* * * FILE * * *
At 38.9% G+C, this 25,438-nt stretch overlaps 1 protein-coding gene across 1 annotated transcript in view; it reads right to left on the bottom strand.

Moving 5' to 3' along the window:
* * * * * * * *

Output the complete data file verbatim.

At 38.9% G+C, this 25,438-nt stretch overlaps 1 protein-coding gene across 1 annotated transcript in view; it reads right to left on the bottom strand.

Moving 5' to 3' along the window: